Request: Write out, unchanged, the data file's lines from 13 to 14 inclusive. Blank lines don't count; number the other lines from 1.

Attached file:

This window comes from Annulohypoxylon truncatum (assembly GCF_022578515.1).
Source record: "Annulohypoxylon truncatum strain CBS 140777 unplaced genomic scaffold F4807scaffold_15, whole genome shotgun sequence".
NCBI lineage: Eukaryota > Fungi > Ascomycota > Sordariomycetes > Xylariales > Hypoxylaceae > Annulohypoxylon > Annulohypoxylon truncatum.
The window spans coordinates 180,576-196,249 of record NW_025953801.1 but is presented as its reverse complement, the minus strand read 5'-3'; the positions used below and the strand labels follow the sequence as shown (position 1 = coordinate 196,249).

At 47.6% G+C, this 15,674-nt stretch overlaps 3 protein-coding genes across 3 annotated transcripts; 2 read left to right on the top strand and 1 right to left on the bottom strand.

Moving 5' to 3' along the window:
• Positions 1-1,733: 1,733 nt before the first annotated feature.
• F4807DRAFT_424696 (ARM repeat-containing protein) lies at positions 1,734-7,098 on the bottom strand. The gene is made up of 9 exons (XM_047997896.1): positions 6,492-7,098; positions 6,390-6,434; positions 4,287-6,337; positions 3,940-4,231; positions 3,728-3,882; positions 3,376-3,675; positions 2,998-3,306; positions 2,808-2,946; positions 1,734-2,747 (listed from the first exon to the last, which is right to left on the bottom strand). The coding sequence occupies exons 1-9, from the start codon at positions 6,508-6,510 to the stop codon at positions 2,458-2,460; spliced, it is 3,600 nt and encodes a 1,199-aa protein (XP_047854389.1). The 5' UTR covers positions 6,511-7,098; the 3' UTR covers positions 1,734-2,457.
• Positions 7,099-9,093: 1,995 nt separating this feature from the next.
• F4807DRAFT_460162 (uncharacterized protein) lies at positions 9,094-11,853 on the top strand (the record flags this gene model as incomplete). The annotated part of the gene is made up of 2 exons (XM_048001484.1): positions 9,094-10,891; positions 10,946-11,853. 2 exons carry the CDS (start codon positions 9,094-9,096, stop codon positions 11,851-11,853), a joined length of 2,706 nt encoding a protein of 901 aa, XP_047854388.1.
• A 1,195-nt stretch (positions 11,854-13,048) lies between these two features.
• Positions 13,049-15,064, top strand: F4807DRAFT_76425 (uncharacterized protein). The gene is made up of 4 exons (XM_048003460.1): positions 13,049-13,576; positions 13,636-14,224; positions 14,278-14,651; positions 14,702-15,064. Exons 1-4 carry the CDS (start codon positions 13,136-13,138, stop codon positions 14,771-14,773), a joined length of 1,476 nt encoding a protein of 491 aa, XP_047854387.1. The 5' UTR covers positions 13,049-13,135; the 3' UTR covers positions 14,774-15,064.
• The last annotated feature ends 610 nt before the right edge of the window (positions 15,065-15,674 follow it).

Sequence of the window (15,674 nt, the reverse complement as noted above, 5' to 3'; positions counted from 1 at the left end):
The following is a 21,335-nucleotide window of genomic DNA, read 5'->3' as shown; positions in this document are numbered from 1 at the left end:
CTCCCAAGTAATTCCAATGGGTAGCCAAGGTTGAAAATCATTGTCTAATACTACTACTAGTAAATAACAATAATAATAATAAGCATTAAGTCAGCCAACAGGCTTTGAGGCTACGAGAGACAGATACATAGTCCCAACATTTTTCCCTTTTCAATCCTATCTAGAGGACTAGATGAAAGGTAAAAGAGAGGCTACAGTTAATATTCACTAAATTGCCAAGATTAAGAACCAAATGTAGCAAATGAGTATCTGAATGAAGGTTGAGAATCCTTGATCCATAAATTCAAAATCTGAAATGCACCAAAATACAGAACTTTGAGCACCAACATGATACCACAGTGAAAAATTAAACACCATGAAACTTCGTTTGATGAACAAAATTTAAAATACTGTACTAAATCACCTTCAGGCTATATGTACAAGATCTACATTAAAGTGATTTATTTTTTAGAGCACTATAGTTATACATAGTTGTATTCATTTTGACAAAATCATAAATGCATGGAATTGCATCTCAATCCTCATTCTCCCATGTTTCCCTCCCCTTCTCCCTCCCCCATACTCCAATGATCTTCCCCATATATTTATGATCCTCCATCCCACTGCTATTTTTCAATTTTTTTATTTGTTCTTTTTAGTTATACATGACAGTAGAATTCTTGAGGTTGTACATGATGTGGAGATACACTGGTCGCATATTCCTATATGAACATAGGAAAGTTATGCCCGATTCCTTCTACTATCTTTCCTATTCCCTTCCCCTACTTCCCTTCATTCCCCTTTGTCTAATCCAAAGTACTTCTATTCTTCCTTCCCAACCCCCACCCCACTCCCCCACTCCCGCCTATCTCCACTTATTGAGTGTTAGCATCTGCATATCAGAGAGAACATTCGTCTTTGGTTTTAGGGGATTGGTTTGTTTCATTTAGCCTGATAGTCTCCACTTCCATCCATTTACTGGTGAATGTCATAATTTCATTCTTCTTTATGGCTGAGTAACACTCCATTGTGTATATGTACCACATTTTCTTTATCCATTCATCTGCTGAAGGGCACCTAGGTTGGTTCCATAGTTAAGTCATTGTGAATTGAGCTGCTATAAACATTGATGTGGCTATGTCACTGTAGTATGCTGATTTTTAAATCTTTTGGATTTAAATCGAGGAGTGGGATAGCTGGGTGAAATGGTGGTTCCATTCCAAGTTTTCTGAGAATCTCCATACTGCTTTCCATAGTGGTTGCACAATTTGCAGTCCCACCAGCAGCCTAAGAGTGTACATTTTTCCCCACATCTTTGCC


• The last annotated feature ends 610 nt before the right edge of the window (positions 15,065-15,674 follow it).

Sequence of the window (15,674 nt, the reverse complement as noted above, 5' to 3'; positions counted from 1 at the left end):